High-SchoolFootball: George Wilson

George WilsonRick Stewart/Getty ImagesBills safety George Wilson was a star wideout in high school and college but made the rare transition to starting at safety in the NFL.
There is something special about senior year in high school. It’s a particularly bittersweet time, the pinnacle of the high school experience meets the final year enjoying the friendships and familiarities developed over years.

For high school football players, it’s a similarly sentimental time, as it marks the final season spent under the Friday night lights. We spoke with several NFL players to discuss what makes this time in life so unique, and to share some of the lessons they’d like to impart to the Class of 2012. Our first installment featured Rams rookie defensive end Robert Quinn and the lessons he learned during a trying season. In our second edition we spoke with Cleveland Browns tight end Ben Watson. This past week we profiled Philadelphia Eagles wide receiver Jason Avant and how he overcame a tough neighborhood and found his path to a long and rewarding football career.

In this week's installment we spoke with Buffalo Bills safety George Wilson about his challenging path to the pros and how his high school career helped shape his future.

Check back every Wednesday for the next two weeks for another installment of Senior Season.

George Wilson’s path to becoming a standout NFL safety was long and winding and required substantial sacrifices along the way. He learned to love the game at a young age, watching his older brother play for Paducah Tilghman (Paducah, Ky.) versus Mayfield (Ky.) in the storied Kentucky high school football rivalry.

“There is just so much history and tradition in this deep-rooted rivalry,” Wilson said of the football conflict that dates back to 1911. “I remember watching the pep rallies as a kid and looking forward to the day that I’d be in the games playing for Paducah. No matter our records this was the game of the year. We had Mayfield Week; we’d have events all week and it would culminate with the burning of Mr. Mayfield. Art students at our school would make a fake football player out of chicken wire and stuff him with newspaper and hay and at the pep rally he’d get thrown into the bonfire and everyone went crazy for it. It’s a bitter rivalry, but also one of deep respect and it’s always in good fun.”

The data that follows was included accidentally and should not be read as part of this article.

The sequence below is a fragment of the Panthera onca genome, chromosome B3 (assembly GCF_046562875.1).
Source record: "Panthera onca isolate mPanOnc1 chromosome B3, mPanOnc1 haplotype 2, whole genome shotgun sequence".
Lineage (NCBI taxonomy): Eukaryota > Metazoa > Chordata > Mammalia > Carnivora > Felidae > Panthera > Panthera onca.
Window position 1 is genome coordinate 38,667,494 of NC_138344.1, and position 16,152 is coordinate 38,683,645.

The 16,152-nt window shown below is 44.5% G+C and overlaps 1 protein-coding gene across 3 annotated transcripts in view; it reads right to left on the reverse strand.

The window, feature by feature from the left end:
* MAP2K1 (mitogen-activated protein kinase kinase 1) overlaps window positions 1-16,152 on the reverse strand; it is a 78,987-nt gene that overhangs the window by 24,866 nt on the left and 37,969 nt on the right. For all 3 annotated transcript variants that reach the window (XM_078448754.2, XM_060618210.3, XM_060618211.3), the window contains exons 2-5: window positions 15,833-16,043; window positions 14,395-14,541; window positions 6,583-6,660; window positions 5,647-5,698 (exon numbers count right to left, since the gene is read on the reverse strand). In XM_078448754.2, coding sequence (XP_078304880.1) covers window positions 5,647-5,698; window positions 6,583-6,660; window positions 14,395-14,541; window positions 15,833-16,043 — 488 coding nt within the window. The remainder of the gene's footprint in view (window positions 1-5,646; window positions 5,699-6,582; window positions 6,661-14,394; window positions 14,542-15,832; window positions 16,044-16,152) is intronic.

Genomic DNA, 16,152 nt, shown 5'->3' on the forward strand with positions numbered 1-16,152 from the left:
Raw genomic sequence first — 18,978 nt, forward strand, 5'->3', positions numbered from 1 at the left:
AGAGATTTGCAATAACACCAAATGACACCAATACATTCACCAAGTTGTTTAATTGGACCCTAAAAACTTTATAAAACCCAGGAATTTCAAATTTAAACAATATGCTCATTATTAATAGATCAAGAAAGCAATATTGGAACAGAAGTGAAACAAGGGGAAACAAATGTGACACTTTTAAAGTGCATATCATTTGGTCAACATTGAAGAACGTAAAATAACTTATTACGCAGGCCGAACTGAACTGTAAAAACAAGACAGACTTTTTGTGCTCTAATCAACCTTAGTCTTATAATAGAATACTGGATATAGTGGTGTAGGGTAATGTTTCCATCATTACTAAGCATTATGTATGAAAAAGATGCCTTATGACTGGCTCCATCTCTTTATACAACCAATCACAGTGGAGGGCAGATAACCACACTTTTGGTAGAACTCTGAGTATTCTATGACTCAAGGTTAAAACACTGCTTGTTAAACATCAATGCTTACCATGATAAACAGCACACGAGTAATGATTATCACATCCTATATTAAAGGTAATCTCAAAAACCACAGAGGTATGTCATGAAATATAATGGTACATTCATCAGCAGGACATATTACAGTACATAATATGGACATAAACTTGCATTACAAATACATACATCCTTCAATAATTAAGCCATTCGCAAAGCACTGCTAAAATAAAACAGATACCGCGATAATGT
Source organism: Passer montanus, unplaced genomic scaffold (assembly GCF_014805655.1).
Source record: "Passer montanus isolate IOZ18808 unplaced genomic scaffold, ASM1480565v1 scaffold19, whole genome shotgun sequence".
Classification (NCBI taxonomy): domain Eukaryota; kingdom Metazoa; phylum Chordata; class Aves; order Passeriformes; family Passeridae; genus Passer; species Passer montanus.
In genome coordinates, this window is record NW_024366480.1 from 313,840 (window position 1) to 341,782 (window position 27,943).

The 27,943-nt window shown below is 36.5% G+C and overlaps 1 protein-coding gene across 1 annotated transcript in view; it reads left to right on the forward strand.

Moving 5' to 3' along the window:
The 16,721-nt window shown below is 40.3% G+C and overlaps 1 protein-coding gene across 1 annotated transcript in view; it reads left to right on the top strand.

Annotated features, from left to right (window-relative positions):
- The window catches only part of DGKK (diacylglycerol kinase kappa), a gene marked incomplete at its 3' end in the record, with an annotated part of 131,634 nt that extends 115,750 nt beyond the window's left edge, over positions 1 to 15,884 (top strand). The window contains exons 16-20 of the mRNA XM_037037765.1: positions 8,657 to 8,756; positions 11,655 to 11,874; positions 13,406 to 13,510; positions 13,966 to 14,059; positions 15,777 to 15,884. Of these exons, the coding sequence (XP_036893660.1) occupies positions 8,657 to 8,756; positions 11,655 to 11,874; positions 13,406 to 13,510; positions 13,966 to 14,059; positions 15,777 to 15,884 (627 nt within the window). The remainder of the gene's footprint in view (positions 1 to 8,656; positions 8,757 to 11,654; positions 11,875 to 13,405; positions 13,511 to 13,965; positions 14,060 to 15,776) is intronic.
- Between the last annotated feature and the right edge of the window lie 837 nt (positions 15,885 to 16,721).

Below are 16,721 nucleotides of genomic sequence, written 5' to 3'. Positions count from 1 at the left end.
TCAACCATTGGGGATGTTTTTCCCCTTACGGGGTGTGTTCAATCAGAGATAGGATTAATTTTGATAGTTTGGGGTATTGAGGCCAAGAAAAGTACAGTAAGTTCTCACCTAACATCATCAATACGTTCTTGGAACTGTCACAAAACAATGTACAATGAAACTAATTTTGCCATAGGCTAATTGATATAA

When Wilson went to his 10-year reunion at Paducah Tilghman a few years ago, he and his former teammates shared stories about the good times.

“Most of what we really remembered were the little things,” Wilson said. “Making jokes on the bus rides and the times in the locker room. Some crazy plays made at practice or how hard two-a-days were and running the stadium stairs was. We talked about some games, but most of what seems important years later were the friendships and bonds we all made during those years growing up. It was just a really special time in our lives.

“For me, what I remember clearly was the feeling in the huddle and looking around and knowing that I grew up with these guys and how we were all in it together,” said Wilson.

As a two-time all-state wide receiver Wilson was heavily recruited and ended up playing for Houston Nutt at Arkansas. He ended his Razorbacks career second all-time in receptions and third all-time in receiving yards in school history. But when it came to the NFL, he went undrafted and signed with the Detroit Lions shortly after the 2004 draft. He was relegated to special teams and practice squad duties until a rare opportunity presented itself in 2007 while with the Bills.

“I had been in the league for three years and wasn’t really seeing the field as a wide receiver,” said Wilson. “But I did well on special teams and coaches saw how aggressive and fearless I was. In college, my position coach, James Shibest, taught me that I need to focus on becoming a great football player, and not just a receiver, and I took that to heart. I was asked to make a position change to safety, and I hadn’t played defense since high school. I knew this could be my way onto the field and I didn’t take it as an insult, but rather that they appreciated something in me that I was able to make such a tough transition. For any player being asked to make a really tough decision like this, try and focus on the team and how you might be able to help.

“I had the chance to broaden my football knowledge and use the tools I learned as a wide receiver for so long in this new role,” said Wilson, who has thrived as starting NFL safety and team captain ever since making the shift. “To be a part of a team you have to truly put the team first and make sacrifices. If this meant that I needed to learn an entirely new position and say goodbye to the one that I had worked on for so many years, then that is what the team needed.

“My first NFL start was on Monday Night Football against the Cowboys, the team I grew up watching in my living room, and I hadn’t made a catch or clearly ever scored a touchdown in the NFL after years as a wide receiver. On the third play of the game Tony Romo overthrew Jason Witten and I intercepted it and took it in for a touchdown. It was a little piece of heaven; eight to 10 seconds of joy after 16 years of hard work. It was all worth it.”

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